Jordan's construction sector begins recovery

28 November 2012

Transport and tourism projects remain in the spotlight, but future opportunities depend on further political and economic reform

Jordan’s construction sector has shown signs of recovery in 2012, with the value of construction and infrastructure awards in the first three quarters of the year rising almost 84 per cent compared with the same period in 2011.

Like other economic sectors in Jordan, sentiment in the construction industry has been affected by rising internal tensions.

Jordan top 5 construction awards, 2012
ProjectClientValue ($m)
Ayla Oasis developmentAyla Oasis Development Company1,200
Aqaba new port: grain terminalAqaba Development Corporation320
King Hussein International airport expansion: phase 1Aqaba Development Corporation100
Housing Bank for Trade and Finance headquartersHousing Bank for Trade and Finance100
Fairmont Amman hotelIssam Khatib & Partners60
For further information visit

Protests have resulted in Jordan’s government being reshuffled several times, with the latest cabinet being sworn in on 12 October. Despite a pledge to create jobs and develop new infrastructure, political uncertainty has resulted in delayed progress with major government-funded schemes.

Jordan port schemes

The largest construction contract awarded to date in 2012 is the estimated $1.2bn deal for the Ayla Oasis real estate development in Aqaba. The real estate scheme will be located next to the new Aqaba port development, a key project designed to improve Jordan’s logistics facilities and boost its economy. The estimated $320m contract for a new grain terminal at the $6bn Aqaba port ranks as the second-largest construction deal in 2012 to date.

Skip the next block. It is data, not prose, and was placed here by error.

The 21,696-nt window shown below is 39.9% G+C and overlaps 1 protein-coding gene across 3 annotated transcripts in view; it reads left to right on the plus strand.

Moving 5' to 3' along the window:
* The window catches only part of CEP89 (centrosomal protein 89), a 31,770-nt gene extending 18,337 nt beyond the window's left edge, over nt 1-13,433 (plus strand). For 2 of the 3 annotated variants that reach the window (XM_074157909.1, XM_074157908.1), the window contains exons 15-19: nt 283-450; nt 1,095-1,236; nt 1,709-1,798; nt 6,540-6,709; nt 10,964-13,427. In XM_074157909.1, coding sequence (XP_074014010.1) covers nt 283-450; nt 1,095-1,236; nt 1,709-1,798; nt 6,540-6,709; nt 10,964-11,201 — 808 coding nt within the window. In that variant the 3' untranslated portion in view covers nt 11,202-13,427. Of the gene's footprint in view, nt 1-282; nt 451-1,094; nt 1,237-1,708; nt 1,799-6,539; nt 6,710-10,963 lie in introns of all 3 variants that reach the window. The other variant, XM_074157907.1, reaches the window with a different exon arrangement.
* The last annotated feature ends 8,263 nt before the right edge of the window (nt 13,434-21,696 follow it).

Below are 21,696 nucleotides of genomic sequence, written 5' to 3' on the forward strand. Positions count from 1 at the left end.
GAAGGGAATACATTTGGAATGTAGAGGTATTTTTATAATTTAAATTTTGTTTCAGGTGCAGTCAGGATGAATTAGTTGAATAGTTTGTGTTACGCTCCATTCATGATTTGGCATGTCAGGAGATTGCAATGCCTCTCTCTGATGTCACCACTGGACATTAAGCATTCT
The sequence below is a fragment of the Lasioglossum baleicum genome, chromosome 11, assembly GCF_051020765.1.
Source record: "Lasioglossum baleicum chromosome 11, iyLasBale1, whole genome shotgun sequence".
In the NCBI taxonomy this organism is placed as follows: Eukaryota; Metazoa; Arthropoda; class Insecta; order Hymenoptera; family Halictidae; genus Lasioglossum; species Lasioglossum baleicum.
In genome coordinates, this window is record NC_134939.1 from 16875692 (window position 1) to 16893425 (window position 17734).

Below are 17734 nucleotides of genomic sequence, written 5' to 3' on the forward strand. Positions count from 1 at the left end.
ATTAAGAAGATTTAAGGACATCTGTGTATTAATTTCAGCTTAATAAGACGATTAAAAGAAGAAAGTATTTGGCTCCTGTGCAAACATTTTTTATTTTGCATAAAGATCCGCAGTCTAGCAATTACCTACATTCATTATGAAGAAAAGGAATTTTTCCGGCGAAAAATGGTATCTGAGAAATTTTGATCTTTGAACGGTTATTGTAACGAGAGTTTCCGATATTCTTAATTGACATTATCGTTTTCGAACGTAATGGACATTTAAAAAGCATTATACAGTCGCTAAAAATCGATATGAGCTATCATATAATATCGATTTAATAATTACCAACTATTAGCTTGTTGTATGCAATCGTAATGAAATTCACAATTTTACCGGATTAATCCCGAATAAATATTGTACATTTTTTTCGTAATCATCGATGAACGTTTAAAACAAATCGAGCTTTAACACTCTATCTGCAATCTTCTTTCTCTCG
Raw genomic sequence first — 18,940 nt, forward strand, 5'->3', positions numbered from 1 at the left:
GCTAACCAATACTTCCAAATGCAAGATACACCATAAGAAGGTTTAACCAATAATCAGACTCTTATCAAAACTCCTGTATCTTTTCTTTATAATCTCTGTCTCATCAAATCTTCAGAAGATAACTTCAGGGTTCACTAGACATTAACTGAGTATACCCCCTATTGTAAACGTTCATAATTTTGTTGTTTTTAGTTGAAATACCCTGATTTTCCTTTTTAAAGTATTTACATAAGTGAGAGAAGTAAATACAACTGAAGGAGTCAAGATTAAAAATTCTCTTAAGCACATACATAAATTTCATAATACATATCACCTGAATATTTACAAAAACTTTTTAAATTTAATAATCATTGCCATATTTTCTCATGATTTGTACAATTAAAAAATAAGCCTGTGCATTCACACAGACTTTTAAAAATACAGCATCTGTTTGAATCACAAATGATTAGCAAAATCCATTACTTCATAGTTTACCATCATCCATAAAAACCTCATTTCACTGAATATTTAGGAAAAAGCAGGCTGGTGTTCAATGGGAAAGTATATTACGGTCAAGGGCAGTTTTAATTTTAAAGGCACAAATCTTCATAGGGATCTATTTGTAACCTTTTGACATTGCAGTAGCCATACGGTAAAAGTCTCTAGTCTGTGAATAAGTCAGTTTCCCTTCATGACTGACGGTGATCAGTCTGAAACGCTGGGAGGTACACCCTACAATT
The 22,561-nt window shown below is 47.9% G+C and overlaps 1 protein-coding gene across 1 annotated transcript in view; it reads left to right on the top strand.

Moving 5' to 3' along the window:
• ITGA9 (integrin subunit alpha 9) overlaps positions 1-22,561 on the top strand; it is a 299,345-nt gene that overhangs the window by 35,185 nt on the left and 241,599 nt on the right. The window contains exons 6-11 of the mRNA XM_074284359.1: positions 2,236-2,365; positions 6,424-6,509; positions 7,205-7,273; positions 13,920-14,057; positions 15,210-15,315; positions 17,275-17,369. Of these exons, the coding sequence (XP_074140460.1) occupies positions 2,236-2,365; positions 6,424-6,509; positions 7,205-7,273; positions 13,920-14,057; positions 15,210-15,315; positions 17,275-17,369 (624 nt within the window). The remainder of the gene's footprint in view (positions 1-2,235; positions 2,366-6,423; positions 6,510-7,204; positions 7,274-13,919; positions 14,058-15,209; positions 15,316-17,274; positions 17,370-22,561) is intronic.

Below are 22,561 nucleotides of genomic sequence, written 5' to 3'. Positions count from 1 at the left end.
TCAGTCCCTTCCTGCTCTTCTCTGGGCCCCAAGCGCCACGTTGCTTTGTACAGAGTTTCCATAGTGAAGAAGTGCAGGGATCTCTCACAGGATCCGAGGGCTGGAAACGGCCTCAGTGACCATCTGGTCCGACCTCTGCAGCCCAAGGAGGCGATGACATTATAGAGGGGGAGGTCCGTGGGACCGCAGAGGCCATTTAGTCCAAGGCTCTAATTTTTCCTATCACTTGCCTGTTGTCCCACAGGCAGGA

In addition to the port project, the Aqaba Development Corporation is expanding the King Hussein International airport to double its capacity to 2 million passengers a year. An estimated $100m package on the expansion scheme is one of the largest construction deals awarded this year.

Transport projects remain integral. Earlier this year, Jordan’s Transport Ministry invited companies to submit technical and financial bids for the consultancy contract to develop a long-term national transport strategy. Planned projects include a $4.3bn freight railway to serve the New Aqaba port and other railway lines linking Jordan with neighbouring countries, such as Syria and Iraq.

Upcoming tender deadlines
King Hussein International airport expansion: phase 2Aqaba Development CorporationQ2 2013
Aqaba HeightsAyla Oasis Development CompanyQ3 2013
Crystal CityCrystal City Tourism Investment CompanyQ3 2013
For further information visit

Jordan’s tourism sector has accounted for about 20 per cent of the country’s gross domestic product in recent years. As a result, hotel and tourism projects remain major drivers of Jordan’s construction market. In the first quarter of 2012, the local Issaam Khatib Contracting Company was awarded an estimated $60m contract to build a new Fairmont hotel in Amman.

International developers are also looking to tap Jordan’s tourism sector, with Abu Dhabi’s Al-Maabar and Dubai’s Emaar properties both planning to build large hotels in the kingdom. In April, contractors were invited to bid for Al-Maabar’s St Regis hotel in Amman and Emaar’s Samarah Rift development, located on the Dead Sea.

Jordan’s development plans were given a boost in August when the Washington-based IMF approved a $2bn loan to the kingdom over the next three years. However, future opportunities in Jordan’s construction sector will be dependent on King Abdullah’s success in granting reforms to appease the local population and prevent further unrest.

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